ATLANTA - The number of colon cancer deaths could drop dramatically in the next decade because of better screening and treatment, according to an optimistic new prediction by top researchers.
The estimate was made in an annual report showing that, overall, the US cancer death rate is continuing to decline, as it has since the 1990s.
The report, released yesterday, focuses largely on cancers of the colon and rectum, which together are the third-leading cancer killers in the United States. An estimated 50,000 people will die from them this year.
The battle against colorectal cancer has been a growing success story: The death rate dropped roughly 20 percent in the past 10 years, according to American Cancer Society figures.
The report predicts the death rate will drop even more over the next decade, saying that by 2020, it could be half of what it was in 2000.
The prediction assumes colon cancer screening and improved chemotherapy treatment will become more common, and colon cancer contributors like smoking and red meat consumption will decline.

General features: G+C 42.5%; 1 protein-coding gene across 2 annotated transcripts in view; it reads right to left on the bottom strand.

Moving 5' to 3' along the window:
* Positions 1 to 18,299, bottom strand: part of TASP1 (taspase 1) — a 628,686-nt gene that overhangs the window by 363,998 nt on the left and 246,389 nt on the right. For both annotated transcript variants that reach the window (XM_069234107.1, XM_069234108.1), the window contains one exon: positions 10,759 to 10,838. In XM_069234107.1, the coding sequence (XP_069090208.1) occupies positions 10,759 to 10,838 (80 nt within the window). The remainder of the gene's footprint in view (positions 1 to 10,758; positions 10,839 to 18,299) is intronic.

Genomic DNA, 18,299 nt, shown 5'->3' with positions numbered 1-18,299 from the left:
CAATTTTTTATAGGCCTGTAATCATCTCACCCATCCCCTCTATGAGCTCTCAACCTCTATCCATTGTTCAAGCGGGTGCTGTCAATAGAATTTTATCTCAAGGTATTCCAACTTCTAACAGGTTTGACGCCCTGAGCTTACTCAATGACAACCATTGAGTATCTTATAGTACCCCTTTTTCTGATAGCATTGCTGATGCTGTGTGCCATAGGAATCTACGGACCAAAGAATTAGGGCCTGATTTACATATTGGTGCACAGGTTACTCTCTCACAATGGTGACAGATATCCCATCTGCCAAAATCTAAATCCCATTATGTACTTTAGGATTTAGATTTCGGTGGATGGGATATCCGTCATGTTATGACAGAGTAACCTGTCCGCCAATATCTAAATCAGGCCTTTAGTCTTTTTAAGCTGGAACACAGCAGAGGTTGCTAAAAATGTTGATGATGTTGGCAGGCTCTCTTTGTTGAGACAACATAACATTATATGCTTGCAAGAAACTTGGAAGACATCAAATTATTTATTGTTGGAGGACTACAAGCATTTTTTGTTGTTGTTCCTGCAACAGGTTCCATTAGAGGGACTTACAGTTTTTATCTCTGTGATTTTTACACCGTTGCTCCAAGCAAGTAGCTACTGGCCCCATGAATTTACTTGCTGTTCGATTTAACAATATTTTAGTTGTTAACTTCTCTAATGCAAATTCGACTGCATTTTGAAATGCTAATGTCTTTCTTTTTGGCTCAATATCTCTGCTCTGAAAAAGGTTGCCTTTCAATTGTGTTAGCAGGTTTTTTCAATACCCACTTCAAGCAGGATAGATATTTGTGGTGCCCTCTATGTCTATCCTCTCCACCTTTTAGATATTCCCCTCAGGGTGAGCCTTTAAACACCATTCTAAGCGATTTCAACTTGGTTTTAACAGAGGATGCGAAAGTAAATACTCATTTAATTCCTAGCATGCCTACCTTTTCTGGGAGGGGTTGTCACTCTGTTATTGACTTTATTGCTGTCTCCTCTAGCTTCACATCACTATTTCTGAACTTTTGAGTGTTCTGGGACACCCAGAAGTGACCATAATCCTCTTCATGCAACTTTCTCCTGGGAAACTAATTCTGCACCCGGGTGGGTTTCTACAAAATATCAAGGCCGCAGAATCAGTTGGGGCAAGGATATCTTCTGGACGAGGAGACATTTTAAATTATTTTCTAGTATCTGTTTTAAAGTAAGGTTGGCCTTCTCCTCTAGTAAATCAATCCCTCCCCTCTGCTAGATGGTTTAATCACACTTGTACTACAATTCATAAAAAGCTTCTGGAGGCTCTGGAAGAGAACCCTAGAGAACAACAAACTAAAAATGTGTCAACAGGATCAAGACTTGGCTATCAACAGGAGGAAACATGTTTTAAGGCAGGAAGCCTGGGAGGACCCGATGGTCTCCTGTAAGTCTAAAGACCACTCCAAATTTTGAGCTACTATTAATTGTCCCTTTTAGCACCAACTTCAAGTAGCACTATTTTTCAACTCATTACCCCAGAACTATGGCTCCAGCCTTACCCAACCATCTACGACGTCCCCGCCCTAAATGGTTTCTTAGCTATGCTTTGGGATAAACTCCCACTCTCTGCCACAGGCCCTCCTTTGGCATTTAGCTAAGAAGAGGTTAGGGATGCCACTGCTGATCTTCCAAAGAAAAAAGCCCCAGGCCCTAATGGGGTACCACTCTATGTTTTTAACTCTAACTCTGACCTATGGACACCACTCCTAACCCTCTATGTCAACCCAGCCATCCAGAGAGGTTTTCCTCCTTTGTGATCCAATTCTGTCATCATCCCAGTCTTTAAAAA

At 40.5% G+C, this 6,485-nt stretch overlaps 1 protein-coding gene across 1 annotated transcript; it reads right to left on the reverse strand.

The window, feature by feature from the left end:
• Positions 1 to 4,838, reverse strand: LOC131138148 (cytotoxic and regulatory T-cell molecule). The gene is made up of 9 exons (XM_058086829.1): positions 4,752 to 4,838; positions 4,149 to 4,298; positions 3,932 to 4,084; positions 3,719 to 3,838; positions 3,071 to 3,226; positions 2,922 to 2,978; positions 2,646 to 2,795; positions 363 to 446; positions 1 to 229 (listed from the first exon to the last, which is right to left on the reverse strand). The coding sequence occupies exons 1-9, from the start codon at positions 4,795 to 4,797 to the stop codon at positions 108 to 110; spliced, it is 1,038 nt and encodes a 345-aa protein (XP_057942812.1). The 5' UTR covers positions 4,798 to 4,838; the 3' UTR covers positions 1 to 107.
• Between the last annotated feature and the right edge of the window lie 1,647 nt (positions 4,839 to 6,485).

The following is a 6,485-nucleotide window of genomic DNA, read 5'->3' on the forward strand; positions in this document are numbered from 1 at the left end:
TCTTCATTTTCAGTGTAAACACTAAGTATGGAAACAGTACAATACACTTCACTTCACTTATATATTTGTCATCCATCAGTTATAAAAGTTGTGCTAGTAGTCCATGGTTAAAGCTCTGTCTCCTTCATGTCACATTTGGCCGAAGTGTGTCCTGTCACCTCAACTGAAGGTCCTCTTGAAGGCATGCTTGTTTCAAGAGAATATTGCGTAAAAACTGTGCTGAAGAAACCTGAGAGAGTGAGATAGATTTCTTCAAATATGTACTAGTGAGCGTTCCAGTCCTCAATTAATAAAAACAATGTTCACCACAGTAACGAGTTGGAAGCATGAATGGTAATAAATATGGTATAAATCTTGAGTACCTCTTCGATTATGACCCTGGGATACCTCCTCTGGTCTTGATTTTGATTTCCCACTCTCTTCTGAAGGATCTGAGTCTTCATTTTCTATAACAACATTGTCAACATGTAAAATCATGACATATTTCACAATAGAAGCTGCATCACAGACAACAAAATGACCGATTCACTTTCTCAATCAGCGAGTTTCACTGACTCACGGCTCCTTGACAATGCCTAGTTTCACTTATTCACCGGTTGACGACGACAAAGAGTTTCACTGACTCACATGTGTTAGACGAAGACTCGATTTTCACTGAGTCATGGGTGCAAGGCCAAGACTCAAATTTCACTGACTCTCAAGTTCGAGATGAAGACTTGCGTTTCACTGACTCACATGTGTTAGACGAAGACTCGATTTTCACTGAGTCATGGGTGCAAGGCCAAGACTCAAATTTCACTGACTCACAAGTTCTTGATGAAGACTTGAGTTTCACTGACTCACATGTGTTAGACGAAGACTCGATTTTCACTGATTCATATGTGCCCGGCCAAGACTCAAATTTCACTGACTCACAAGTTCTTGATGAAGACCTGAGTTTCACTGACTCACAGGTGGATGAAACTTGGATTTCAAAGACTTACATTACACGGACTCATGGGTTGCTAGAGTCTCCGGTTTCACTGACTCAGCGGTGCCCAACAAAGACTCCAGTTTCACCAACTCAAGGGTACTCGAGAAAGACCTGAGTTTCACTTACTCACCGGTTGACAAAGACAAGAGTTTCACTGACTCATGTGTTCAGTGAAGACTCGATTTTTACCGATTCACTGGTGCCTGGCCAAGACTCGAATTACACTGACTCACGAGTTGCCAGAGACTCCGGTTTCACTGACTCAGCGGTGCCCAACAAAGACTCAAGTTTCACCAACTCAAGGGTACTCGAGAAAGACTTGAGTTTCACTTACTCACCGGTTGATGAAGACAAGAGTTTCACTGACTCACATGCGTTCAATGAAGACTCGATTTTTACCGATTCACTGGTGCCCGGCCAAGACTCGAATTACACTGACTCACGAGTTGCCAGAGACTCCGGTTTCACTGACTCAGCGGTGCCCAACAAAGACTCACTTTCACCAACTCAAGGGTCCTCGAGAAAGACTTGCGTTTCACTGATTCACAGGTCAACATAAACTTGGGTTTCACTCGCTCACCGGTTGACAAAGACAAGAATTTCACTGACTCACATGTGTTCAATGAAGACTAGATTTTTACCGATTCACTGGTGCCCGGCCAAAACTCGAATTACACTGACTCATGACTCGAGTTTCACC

The report was put together by the Cancer Society, the National Cancer Institute, the Centers for Disease Control and Prevention, and the North American Association of Central Cancer Registries. It is being published in the journal Cancer.
The prediction is “optimistic but realistic,’’ said Elizabeth Ward, who oversees surveillance and health policy at the American Cancer Society. But other specialists said such a large drop would mean that many more people maintain a healthier diet, have health insurance, and get good medical care.
“I think it’s a little bit more optimistic than realistic,’’ said Dr. Edward J. Benz Jr., president of the Dana-Farber Cancer Institute in Boston.